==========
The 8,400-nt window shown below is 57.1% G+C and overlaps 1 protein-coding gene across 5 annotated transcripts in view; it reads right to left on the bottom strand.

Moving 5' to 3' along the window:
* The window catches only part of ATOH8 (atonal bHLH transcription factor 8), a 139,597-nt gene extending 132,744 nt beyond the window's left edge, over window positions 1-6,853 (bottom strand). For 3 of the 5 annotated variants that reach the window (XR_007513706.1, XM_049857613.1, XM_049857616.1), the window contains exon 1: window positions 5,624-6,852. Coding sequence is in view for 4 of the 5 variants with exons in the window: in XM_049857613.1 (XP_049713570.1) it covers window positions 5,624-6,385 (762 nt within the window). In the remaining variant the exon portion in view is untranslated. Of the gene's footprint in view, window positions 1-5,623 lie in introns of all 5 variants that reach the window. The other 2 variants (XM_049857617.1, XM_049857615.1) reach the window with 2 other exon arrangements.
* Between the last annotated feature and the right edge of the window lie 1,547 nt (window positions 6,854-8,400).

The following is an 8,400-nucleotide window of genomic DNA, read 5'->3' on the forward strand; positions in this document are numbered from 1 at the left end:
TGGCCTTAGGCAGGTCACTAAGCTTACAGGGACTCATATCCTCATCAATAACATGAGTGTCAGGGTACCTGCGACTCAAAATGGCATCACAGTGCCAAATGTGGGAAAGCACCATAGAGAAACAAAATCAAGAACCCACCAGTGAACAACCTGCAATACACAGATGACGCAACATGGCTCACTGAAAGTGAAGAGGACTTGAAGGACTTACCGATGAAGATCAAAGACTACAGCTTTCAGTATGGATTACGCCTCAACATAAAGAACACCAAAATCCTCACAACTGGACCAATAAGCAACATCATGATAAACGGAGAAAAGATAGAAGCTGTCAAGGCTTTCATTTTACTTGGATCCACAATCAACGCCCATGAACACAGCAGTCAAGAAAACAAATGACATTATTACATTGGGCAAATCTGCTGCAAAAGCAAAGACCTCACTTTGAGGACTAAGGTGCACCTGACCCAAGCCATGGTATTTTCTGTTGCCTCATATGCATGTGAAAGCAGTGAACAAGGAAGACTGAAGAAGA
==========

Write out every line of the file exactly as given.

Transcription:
The 8,400-nt window shown below is 57.1% G+C and overlaps 1 protein-coding gene across 5 annotated transcripts in view; it reads right to left on the bottom strand.

Moving 5' to 3' along the window:
* The window catches only part of ATOH8 (atonal bHLH transcription factor 8), a 139,597-nt gene extending 132,744 nt beyond the window's left edge, over window positions 1-6,853 (bottom strand). For 3 of the 5 annotated variants that reach the window (XR_007513706.1, XM_049857613.1, XM_049857616.1), the window contains exon 1: window positions 5,624-6,852. Coding sequence is in view for 4 of the 5 variants with exons in the window: in XM_049857613.1 (XP_049713570.1) it covers window positions 5,624-6,385 (762 nt within the window). In the remaining variant the exon portion in view is untranslated. Of the gene's footprint in view, window positions 1-5,623 lie in introns of all 5 variants that reach the window. The other 2 variants (XM_049857617.1, XM_049857615.1) reach the window with 2 other exon arrangements.
* Between the last annotated feature and the right edge of the window lie 1,547 nt (window positions 6,854-8,400).

The following is an 8,400-nucleotide window of genomic DNA, read 5'->3' on the forward strand; positions in this document are numbered from 1 at the left end:
TGGCCTTAGGCAGGTCACTAAGCTTACAGGGACTCATATCCTCATCAATAACATGAGTGTCAGGGTACCTGCGACTCAAAATGGCATCACAGTGCCAAATGTGGGAAAGCACCATAGAGAAACAAAATCAAGAACCCACCAGTGAACAACCTGCAATACACAGATGACGCAACATGGCTCACTGAAAGTGAAGAGGACTTGAAGGACTTACCGATGAAGATCAAAGACTACAGCTTTCAGTATGGATTACGCCTCAACATAAAGAACACCAAAATCCTCACAACTGGACCAATAAGCAACATCATGATAAACGGAGAAAAGATAGAAGCTGTCAAGGCTTTCATTTTACTTGGATCCACAATCAACGCCCATGAACACAGCAGTCAAGAAAACAAATGACATTATTACATTGGGCAAATCTGCTGCAAAAGCAAAGACCTCACTTTGAGGACTAAGGTGCACCTGACCCAAGCCATGGTATTTTCTGTTGCCTCATATGCATGTGAAAGCAGTGAACAAGGAAGACTGAAGAAGA